Both of those things are unexpected. Most unexpected of all: Colon has been pitching well for the Yankees. Without Bartolo Colon, the Yankees are a second-place team (actually, they'll probably be a second-place team in just a few hours, but for the moment let's assume you're reading this Thursday morning).
And now comes news, via the New York Times, that Colon might be some sort of medical marvel ...
A doctor in Florida would like to take some of the credit. Joseph R. Purita, an orthopedic surgeon who runs a regenerative medicine clinic in Boca Raton, said he and a team of Dominican doctors that he led treated Colon in April 2010. Purita said he employed what he regards as one of his more pioneering techniques: he used fat and bone marrow stem cells from Colon, injecting them back into the pitcher's elbow and shoulder to help repair ligament damage and a torn rotator cuff.
Purita said he flew to the Dominican Republic and performed the procedures for free, doing it at the behest of a medical technology company based in Massachusetts that he has done business with for several years. Purita, who has used human growth hormone in such treatments, said in an interview that that he had not done so in Colon's case. The use of human growth hormone is banned by baseball.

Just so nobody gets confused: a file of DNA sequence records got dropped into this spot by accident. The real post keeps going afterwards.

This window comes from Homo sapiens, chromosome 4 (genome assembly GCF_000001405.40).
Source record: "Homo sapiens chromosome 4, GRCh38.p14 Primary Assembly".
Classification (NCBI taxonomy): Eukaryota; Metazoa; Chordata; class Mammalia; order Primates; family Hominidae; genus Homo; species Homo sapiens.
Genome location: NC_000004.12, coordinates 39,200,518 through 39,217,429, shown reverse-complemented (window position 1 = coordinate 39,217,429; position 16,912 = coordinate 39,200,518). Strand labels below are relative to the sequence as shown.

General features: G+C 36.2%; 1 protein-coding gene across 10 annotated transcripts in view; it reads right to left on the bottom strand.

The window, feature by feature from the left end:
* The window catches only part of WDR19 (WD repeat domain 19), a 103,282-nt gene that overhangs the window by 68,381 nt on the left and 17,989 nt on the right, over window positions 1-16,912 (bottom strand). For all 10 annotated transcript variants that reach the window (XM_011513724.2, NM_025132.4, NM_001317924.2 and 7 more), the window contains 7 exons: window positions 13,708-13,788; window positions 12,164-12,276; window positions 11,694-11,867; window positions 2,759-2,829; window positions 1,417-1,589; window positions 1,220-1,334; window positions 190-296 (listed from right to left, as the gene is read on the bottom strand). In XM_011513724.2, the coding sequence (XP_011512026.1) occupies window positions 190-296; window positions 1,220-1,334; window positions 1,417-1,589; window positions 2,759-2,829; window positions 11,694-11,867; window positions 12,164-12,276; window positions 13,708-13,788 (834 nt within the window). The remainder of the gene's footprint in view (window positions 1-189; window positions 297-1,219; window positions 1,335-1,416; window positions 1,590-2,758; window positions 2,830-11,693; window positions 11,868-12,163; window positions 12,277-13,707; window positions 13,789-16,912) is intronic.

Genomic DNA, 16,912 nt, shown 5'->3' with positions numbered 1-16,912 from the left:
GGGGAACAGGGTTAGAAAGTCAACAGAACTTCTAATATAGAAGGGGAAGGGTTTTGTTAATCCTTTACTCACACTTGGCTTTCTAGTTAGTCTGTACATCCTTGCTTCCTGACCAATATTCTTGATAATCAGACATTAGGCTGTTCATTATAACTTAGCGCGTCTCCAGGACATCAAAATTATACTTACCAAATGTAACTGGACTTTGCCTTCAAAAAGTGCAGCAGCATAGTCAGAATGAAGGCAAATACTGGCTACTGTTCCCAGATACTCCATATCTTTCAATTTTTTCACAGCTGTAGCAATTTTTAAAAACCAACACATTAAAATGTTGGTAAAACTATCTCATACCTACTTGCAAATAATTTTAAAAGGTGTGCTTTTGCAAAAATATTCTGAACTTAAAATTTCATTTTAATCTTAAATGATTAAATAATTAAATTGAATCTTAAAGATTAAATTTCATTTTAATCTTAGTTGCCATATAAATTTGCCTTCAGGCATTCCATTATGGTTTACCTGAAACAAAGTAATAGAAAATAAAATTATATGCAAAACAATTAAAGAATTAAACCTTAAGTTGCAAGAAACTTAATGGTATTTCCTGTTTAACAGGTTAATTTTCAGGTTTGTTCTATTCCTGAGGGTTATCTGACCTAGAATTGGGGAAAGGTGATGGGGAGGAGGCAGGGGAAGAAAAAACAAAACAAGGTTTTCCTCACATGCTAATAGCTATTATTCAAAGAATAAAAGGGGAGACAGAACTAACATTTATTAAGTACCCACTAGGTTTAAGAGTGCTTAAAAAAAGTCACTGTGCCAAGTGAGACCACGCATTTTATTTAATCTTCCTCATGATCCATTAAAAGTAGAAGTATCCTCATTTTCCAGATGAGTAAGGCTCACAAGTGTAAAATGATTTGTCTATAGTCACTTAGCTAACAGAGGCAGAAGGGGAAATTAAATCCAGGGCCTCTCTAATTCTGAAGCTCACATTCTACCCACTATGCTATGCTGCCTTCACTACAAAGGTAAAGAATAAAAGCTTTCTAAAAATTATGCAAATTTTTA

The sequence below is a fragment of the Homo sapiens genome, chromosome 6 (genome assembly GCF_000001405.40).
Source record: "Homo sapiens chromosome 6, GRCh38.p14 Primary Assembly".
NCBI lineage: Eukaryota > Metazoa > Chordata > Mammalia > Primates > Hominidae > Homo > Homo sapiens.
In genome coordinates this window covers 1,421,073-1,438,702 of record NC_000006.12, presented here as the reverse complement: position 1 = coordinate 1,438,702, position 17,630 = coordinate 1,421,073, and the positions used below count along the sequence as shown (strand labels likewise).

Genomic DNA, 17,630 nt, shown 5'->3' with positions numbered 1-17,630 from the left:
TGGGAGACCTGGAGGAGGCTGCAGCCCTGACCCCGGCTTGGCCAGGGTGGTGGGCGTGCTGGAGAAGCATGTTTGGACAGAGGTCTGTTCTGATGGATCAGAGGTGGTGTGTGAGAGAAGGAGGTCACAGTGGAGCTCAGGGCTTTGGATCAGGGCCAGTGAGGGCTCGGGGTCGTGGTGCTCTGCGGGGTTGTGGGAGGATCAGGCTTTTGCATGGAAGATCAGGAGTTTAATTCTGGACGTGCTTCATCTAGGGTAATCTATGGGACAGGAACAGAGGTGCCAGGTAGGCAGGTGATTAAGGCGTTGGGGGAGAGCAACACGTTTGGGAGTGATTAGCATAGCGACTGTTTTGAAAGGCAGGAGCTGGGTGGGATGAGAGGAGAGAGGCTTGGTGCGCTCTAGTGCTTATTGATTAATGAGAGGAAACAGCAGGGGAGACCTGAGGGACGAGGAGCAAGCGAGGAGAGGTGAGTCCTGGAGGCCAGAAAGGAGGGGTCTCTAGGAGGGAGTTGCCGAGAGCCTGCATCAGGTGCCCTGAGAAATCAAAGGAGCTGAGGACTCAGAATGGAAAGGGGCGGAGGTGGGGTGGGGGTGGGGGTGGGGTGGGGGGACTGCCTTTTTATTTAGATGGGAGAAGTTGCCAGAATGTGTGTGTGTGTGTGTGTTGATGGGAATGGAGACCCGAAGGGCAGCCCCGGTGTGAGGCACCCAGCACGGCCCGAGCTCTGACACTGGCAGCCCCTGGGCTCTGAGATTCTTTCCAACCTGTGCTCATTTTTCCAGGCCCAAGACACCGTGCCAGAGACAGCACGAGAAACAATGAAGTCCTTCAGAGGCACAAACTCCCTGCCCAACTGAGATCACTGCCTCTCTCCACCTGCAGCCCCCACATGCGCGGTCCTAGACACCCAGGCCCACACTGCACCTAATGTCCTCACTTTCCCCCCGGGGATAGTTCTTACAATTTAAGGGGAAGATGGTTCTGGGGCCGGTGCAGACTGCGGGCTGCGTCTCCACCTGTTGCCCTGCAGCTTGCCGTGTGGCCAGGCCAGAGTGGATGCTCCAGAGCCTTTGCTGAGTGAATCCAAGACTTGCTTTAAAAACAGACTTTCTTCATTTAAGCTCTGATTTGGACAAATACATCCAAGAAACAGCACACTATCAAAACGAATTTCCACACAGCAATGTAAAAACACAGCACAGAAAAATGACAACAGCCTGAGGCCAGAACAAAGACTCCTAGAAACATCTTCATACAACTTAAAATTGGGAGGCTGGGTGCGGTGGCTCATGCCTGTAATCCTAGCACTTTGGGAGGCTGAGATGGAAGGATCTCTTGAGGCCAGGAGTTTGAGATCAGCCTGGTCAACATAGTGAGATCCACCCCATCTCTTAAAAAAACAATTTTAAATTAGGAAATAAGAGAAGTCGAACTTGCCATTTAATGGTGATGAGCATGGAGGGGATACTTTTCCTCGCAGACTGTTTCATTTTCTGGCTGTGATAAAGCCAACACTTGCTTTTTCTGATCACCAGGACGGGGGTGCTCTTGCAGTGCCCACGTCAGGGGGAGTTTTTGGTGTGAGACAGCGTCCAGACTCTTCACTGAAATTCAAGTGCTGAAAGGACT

Purita says there wasn't any HGH. Colon pretended that he didn't understand any questions about HGH. If the Gray Lady asked any of the other principals about HGH, it didn't get into the article.
Here's the question that occurred to me, though ... If there are old broken-down pitchers running around who could throw 95 again with a surgery and a liberal dose of Human Growth Hormone, wouldn't that be a good thing?
I don't know. Maybe not. But we always circle back around to the same arguments, don't we? If you could take a pill -- containing ingredients deemed perfectly acceptable by large segments of society -- that would make you 20 percent better at your job, would you take it? What if this same pill would keep you from hitting the unemployment line?
Maybe you wouldn't take it if your profession had a rule against it. Maybe I wouldn't. I really don't know what you would do, or what I would do. But if we discover that Bartolo Colon's treatment included Human Growth Hormone, I'll have a hard time summoning a great deal of outrage.
To read more about Bartolo Colon and the New York Yankees, please visit Pinstripe Alley.